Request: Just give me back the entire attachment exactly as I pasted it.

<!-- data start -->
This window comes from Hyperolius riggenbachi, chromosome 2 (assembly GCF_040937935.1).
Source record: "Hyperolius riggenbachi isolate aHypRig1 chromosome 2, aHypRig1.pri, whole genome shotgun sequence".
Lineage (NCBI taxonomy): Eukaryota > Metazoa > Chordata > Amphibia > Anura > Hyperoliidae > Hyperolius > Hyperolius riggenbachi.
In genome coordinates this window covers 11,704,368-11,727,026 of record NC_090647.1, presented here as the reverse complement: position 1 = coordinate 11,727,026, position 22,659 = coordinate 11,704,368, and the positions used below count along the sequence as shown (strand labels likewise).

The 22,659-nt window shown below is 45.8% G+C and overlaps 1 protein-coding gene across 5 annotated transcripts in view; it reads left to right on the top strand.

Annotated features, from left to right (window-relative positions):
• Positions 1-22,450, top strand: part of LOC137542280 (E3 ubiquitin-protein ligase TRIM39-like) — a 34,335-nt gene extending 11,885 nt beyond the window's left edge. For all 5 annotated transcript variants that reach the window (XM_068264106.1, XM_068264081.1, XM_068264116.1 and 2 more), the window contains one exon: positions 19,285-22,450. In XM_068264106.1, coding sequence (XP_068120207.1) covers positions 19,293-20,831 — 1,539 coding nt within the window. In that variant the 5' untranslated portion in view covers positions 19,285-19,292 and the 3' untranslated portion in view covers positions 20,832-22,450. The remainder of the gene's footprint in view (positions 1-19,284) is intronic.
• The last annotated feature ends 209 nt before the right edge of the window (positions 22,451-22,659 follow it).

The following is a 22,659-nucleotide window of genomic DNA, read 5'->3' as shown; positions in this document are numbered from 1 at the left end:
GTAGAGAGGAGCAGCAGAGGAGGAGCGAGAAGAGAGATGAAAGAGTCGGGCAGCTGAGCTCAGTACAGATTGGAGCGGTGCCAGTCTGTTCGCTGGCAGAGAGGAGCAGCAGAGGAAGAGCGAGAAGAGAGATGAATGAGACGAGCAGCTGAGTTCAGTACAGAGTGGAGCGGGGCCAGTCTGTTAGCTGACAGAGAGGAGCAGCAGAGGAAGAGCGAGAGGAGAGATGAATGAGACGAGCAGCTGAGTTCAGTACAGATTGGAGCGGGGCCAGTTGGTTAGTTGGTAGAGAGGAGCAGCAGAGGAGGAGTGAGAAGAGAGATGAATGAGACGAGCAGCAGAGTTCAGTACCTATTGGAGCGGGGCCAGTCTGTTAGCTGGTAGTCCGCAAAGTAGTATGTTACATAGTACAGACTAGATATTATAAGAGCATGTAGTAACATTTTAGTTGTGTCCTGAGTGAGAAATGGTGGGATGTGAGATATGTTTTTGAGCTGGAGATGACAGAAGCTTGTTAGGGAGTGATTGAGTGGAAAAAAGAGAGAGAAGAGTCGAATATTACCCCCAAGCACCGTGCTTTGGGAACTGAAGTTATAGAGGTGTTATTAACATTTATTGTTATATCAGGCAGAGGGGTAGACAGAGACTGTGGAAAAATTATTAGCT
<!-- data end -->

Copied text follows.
This window comes from Hyperolius riggenbachi, chromosome 2 (assembly GCF_040937935.1).
Source record: "Hyperolius riggenbachi isolate aHypRig1 chromosome 2, aHypRig1.pri, whole genome shotgun sequence".
Lineage (NCBI taxonomy): Eukaryota > Metazoa > Chordata > Amphibia > Anura > Hyperoliidae > Hyperolius > Hyperolius riggenbachi.
In genome coordinates this window covers 11,704,368-11,727,026 of record NC_090647.1, presented here as the reverse complement: position 1 = coordinate 11,727,026, position 22,659 = coordinate 11,704,368, and the positions used below count along the sequence as shown (strand labels likewise).

The 22,659-nt window shown below is 45.8% G+C and overlaps 1 protein-coding gene across 5 annotated transcripts in view; it reads left to right on the top strand.

Annotated features, from left to right (window-relative positions):
• Positions 1-22,450, top strand: part of LOC137542280 (E3 ubiquitin-protein ligase TRIM39-like) — a 34,335-nt gene extending 11,885 nt beyond the window's left edge. For all 5 annotated transcript variants that reach the window (XM_068264106.1, XM_068264081.1, XM_068264116.1 and 2 more), the window contains one exon: positions 19,285-22,450. In XM_068264106.1, coding sequence (XP_068120207.1) covers positions 19,293-20,831 — 1,539 coding nt within the window. In that variant the 5' untranslated portion in view covers positions 19,285-19,292 and the 3' untranslated portion in view covers positions 20,832-22,450. The remainder of the gene's footprint in view (positions 1-19,284) is intronic.
• The last annotated feature ends 209 nt before the right edge of the window (positions 22,451-22,659 follow it).

The following is a 22,659-nucleotide window of genomic DNA, read 5'->3' as shown; positions in this document are numbered from 1 at the left end:
GTAGAGAGGAGCAGCAGAGGAGGAGCGAGAAGAGAGATGAAAGAGTCGGGCAGCTGAGCTCAGTACAGATTGGAGCGGTGCCAGTCTGTTCGCTGGCAGAGAGGAGCAGCAGAGGAAGAGCGAGAAGAGAGATGAATGAGACGAGCAGCTGAGTTCAGTACAGAGTGGAGCGGGGCCAGTCTGTTAGCTGACAGAGAGGAGCAGCAGAGGAAGAGCGAGAGGAGAGATGAATGAGACGAGCAGCTGAGTTCAGTACAGATTGGAGCGGGGCCAGTTGGTTAGTTGGTAGAGAGGAGCAGCAGAGGAGGAGTGAGAAGAGAGATGAATGAGACGAGCAGCAGAGTTCAGTACCTATTGGAGCGGGGCCAGTCTGTTAGCTGGTAGTCCGCAAAGTAGTATGTTACATAGTACAGACTAGATATTATAAGAGCATGTAGTAACATTTTAGTTGTGTCCTGAGTGAGAAATGGTGGGATGTGAGATATGTTTTTGAGCTGGAGATGACAGAAGCTTGTTAGGGAGTGATTGAGTGGAAAAAAGAGAGAGAAGAGTCGAATATTACCCCCAAGCACCGTGCTTTGGGAACTGAAGTTATAGAGGTGTTATTAACATTTATTGTTATATCAGGCAGAGGGGTAGACAGAGACTGTGGAAAAATTATTAGCT